Sunday, April 15, 2018

Church Record Sunday: Mathilde Belair’s 1923 Burial Record

Mathilde Cloutier, second wife of my paternal great-grandfather Pierre Belair, died 95 years ago on 16 April 1923. [1]

Pierre’s first wife, Angélina Meunier, died in July 1896, leaving behind seven children, including my grandfather (Pépère) Fred, who was only six years old.

A year later, Pierre married Mathilde Cloutier, who was born and raised in Ste-Cécile-de-Masham, Pontiac County, Quebec, like Pierre and his family. They had five children: two sons and three daughters.

Mathilde’s burial record doesn’t indicate the cause of death (such records rarely did), but she was 62 years old at her death. Her husband was present at the funeral on 18 April, along with their son Joseph, my grandfather’s eldest half-brother.

I don’t know what kind of relationship Fred had with his stepmother. I wish I had thought of asking him when he was older after I got interested in genealogy.

Burial record of Mathilde Cloutier Belair
Mathilde Cloutier burial record (Ancestry)

The burial record above reads in French:

Ce dix-huit avril mil neuf cent vingt-trois / je soussigné curé de cette paroisse ai / inhumé dans notre cimetière le / corps de Mathilde Cloutier, épouse / de Pierre Belair, de cette paroisse / et y décédée avant-hier âgée de / soixante ans. Etaient pré / sents Pierre Belair, Joseph Belair et autres parents et amis qui ne / revinrent pas après le service. 
[signed] Hector Yelle, ptre

My English translation:

This 18 April nineteen hundred and twenty-three / I undersigned [parish priest] of this parish have / interred in our cemetery the / body of Mathilde Cloutier, wife of Pierre Belair, of this parish / and who died [the day] before yesterday aged of / sixty years. Were pre / sent Pierre Belair, Joseph Belair and other relatives and friends who did not / return [to the church] after the [burial] service.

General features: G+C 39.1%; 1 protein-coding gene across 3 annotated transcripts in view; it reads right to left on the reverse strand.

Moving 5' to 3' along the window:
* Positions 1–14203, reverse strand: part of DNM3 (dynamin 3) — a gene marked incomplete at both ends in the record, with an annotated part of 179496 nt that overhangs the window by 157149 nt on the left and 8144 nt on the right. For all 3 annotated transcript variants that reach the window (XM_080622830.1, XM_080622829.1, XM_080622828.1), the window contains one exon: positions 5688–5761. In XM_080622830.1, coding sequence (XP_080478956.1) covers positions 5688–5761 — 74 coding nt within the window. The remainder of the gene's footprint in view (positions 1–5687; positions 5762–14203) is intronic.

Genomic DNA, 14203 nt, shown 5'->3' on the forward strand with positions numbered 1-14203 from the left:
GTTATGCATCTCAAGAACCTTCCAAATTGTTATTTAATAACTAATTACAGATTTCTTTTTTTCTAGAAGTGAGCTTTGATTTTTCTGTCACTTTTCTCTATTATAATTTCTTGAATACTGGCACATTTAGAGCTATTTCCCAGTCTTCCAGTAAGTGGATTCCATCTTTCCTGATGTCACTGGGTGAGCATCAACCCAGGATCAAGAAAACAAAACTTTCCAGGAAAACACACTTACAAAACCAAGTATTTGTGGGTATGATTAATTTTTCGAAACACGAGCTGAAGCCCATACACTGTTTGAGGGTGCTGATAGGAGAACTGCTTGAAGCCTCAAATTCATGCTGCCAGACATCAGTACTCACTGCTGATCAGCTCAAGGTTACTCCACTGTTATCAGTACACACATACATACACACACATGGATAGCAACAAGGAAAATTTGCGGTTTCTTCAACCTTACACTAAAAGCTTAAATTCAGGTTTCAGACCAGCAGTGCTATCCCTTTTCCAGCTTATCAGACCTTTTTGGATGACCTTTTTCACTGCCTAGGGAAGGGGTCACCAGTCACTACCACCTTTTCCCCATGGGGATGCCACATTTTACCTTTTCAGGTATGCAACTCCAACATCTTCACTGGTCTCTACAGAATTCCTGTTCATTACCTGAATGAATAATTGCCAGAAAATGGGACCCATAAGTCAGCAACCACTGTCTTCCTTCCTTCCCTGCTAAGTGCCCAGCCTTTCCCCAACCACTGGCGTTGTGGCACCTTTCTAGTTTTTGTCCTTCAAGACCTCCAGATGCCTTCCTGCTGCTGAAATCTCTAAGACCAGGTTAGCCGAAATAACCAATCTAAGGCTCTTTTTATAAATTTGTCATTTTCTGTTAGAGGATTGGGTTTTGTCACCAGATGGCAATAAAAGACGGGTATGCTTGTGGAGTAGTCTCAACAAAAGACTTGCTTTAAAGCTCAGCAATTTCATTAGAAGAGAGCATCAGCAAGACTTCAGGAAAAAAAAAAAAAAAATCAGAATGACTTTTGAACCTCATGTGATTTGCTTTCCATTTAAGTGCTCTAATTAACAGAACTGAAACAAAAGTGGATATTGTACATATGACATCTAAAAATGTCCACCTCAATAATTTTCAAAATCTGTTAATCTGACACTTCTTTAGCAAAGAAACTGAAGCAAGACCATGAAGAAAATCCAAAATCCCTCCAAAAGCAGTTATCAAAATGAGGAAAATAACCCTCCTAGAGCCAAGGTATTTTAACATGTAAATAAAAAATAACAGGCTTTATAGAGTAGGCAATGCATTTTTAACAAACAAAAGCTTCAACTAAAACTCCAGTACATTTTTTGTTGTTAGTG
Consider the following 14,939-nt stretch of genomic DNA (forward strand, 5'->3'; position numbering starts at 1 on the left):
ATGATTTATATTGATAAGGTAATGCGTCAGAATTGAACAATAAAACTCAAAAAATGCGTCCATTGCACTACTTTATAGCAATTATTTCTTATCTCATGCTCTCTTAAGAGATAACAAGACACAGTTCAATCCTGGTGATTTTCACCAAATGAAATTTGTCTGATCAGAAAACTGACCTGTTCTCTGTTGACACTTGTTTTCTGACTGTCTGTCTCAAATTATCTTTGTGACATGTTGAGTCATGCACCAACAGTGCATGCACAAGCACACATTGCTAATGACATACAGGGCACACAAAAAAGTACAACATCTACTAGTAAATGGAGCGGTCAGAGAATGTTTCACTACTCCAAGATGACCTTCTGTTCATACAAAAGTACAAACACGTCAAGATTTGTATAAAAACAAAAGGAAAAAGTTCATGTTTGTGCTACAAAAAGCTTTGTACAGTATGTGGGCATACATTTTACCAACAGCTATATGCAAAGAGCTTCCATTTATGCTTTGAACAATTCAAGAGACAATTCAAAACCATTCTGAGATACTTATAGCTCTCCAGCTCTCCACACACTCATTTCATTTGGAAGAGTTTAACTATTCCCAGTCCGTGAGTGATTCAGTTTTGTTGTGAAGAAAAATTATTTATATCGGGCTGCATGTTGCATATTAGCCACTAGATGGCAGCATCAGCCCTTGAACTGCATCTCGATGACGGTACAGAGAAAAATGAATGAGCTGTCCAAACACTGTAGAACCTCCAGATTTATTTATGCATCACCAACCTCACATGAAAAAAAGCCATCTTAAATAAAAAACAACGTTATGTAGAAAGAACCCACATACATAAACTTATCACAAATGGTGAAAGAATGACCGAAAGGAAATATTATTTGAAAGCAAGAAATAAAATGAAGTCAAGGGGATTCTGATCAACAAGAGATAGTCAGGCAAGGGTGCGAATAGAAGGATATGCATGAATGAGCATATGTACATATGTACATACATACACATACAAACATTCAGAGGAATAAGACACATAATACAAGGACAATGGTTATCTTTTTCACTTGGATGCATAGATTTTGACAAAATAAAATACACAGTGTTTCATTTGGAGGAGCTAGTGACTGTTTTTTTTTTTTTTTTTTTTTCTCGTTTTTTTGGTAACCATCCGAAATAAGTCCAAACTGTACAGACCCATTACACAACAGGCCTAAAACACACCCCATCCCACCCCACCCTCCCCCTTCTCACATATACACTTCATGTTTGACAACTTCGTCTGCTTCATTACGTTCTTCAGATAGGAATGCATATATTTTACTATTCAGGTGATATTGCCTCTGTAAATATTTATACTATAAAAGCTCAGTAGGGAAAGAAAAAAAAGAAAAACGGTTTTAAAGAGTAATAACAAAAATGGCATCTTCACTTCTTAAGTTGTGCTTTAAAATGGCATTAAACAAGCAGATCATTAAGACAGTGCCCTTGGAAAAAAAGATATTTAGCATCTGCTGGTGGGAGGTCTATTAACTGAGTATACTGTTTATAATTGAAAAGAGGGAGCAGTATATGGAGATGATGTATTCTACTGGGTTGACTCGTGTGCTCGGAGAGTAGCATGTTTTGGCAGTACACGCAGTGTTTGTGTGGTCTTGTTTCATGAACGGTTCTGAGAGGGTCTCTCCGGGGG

[signed] Hector Yelle, [priest]

Source:

1. Ste-Cécile (Ste-Cécile-de-Masham, Quebec), parish register, 1918-1930, p. 95 verso, entry no. S.11 (1923), Mathilde Cloutier burial, 18 April 1923; Ste-Cécile-de-Masham parish; digital images, “Quebec Vital and Church Records (Drouin Collection), 1621-1967”, Ancestry (http://www.ancestry.ca : accessed 30 March 2018).

Copyright © 2018, Yvonne Demoskoff.

Wednesday, April 11, 2018

A Grandmother Remembers

I recently put order in some of my genealogy memorabilia and came across a spiral-bound booklet titled Grandmother Remembers: A Book of Special Memories for the Family to Share that I forgot I had. I bought it a few years ago with the intention of recording my mother’s memories for my son Nicholas, but I only got as far as pencilling in a handful of responses based on the prompts in the booklet.

I’ll probably never add more memories to Grandmother Remembers, so I thought I’d transcribe what I have in a blog post. (Mom’s words are quotation marks.)

• Mom said she was named “Jacqueline”, because “my mother liked that name”.

• Mom had a nickname – “Ki-kine” (it rhymes with Jacqueline). She told me, “Oncle Léon Desgroseilliers first called me that”. 

• Mom’s youngest sister Jeanne d’arc “was called Bébé until she was about 9 or 10 years old”.

• Mom said that some of her father Eugène’s favorite foods were spaghetti (he “loved that”) and baked beans (he “would bake them outside in the hot sand in summer”).

• Mom remembered one traditional family custom: “Christmas stockings”.

Juliette and Jacqueline Desgroseilliers about 1946
Jacqueline with her mother Juliette (ca 1946)

• Mom told me that she called her mother “Maman”. She described her as about 5’4”, with brown eyes and dark brown hair. Mom remembers that she was “quiet”, “pretty”, and “couldn’t speak English much and had me [Jacqueline] translate for her”.

Recording memories and good intentions … but at least it’s a little bit more than what I had before!

Copyright © 2018, Yvonne Demoskoff.

Sunday, April 08, 2018

Sunday’s Obituary: Florence Cazakoff

Obituary of Florence Cazakoff

Florence was the first wife of Lawrence (Larry) Cazakoff, my husband’s maternal uncle.

A younger daughter of Stephen and Elizabeth (Strelaeff) Perepelkin (var. Perepolkin), Florence was born on 25 July 1914 in Veregin [sic], Saskatchewan. She married John Remesoff by whom she had four children. He passed away in 1945.

Florence married Larry in 1968, but they did not have children. It was a brief union, because Florence died on 11 April 1970 in Kamsack, Saskatchewan after “a short illness”. She was interred three days later in Riverview Cemetery in Kamsack.

My late father-in-law Bill, who collected obituaries of family, friends, and acquaintances, added the year 1970 in pen at the top of the (yellowed) obituary clipping.

Source: